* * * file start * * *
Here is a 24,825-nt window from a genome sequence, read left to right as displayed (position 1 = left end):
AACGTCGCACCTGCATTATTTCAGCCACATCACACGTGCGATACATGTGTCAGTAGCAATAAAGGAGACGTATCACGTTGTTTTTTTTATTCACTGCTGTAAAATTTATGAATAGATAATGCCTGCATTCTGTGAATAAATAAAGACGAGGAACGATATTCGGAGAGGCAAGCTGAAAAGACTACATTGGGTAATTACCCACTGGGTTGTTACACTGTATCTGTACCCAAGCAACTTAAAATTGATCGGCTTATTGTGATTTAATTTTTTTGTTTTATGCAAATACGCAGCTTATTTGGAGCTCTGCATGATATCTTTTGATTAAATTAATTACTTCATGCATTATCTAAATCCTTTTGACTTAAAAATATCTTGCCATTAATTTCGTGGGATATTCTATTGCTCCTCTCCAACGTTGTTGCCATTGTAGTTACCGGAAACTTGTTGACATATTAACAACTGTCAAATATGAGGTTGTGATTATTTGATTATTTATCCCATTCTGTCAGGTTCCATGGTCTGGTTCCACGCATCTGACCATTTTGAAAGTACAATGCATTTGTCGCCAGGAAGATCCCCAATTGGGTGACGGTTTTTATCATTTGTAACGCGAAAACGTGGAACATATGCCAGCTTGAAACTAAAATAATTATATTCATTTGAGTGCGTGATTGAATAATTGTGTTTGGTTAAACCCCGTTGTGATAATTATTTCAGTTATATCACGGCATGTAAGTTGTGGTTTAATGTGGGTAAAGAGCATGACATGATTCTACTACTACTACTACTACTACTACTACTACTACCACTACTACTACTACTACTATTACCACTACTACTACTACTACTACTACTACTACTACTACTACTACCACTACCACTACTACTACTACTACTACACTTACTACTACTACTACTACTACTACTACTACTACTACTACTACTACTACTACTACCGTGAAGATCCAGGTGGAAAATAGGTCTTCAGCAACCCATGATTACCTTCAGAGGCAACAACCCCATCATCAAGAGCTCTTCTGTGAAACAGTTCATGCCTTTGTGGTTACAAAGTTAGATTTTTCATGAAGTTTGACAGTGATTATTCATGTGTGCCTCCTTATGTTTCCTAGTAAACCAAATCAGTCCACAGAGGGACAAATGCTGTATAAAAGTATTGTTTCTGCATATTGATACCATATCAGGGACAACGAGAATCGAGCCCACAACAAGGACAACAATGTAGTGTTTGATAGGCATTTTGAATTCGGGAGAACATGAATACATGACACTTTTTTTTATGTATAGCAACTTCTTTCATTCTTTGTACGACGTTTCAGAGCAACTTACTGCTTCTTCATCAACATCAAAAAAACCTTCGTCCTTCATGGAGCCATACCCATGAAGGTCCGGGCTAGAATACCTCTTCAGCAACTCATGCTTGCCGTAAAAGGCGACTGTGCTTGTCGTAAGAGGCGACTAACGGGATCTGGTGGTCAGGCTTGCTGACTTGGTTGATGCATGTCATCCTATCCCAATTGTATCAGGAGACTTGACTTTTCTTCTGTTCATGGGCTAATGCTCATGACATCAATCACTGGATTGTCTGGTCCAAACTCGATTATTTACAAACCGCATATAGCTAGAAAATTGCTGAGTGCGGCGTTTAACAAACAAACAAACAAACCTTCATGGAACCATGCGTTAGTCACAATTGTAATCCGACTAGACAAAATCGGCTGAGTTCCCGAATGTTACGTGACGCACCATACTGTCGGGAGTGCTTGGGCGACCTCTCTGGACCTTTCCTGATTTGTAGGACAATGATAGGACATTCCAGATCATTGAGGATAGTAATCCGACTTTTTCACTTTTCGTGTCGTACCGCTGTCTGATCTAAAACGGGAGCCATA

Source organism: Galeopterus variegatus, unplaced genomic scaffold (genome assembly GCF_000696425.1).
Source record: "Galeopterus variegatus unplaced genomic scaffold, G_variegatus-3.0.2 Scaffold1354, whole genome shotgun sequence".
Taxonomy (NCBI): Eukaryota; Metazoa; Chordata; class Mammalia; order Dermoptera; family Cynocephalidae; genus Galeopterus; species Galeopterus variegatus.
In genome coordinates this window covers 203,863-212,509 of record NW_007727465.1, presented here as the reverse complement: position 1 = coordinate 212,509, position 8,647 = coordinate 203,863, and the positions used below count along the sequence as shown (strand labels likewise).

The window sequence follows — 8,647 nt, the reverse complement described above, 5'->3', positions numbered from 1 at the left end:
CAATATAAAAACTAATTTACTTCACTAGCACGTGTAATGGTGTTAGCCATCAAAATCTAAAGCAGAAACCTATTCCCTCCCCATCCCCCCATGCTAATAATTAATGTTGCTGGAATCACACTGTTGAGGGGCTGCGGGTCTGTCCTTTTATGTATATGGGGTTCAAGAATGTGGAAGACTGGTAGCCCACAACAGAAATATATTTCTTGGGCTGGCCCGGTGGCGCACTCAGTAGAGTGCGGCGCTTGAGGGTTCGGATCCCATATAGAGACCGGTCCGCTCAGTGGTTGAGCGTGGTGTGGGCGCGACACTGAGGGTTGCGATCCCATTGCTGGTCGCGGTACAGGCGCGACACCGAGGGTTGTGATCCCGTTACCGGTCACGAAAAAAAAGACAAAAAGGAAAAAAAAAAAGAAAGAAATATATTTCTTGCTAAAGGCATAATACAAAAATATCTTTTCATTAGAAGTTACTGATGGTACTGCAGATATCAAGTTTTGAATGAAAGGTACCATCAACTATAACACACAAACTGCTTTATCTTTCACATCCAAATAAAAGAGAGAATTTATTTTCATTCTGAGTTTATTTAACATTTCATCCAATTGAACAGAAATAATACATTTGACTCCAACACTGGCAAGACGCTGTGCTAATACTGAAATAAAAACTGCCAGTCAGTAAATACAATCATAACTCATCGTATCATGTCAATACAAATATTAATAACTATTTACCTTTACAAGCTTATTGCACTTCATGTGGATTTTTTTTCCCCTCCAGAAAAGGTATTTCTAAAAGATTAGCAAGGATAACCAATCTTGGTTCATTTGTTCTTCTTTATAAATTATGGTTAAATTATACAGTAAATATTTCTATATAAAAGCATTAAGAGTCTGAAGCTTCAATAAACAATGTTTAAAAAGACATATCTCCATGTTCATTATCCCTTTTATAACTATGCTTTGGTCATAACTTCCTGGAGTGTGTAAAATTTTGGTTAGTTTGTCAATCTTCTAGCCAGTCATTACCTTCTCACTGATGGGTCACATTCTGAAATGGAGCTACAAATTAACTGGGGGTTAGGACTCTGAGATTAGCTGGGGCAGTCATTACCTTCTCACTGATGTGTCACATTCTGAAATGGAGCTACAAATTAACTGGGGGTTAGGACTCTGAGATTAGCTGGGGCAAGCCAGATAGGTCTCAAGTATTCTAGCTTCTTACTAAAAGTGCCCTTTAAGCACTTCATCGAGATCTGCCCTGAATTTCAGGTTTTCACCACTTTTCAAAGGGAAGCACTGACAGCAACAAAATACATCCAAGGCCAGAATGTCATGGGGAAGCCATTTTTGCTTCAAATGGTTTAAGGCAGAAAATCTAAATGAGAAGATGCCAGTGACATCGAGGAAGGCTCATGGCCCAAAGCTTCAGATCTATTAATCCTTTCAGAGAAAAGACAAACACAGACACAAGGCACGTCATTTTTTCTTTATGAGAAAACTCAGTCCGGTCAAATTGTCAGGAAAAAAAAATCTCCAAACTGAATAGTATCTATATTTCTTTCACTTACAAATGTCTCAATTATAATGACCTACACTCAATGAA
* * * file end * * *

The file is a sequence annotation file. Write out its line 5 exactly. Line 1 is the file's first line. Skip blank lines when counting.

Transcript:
Taxonomy (NCBI): Eukaryota; Metazoa; Chordata; class Mammalia; order Dermoptera; family Cynocephalidae; genus Galeopterus; species Galeopterus variegatus.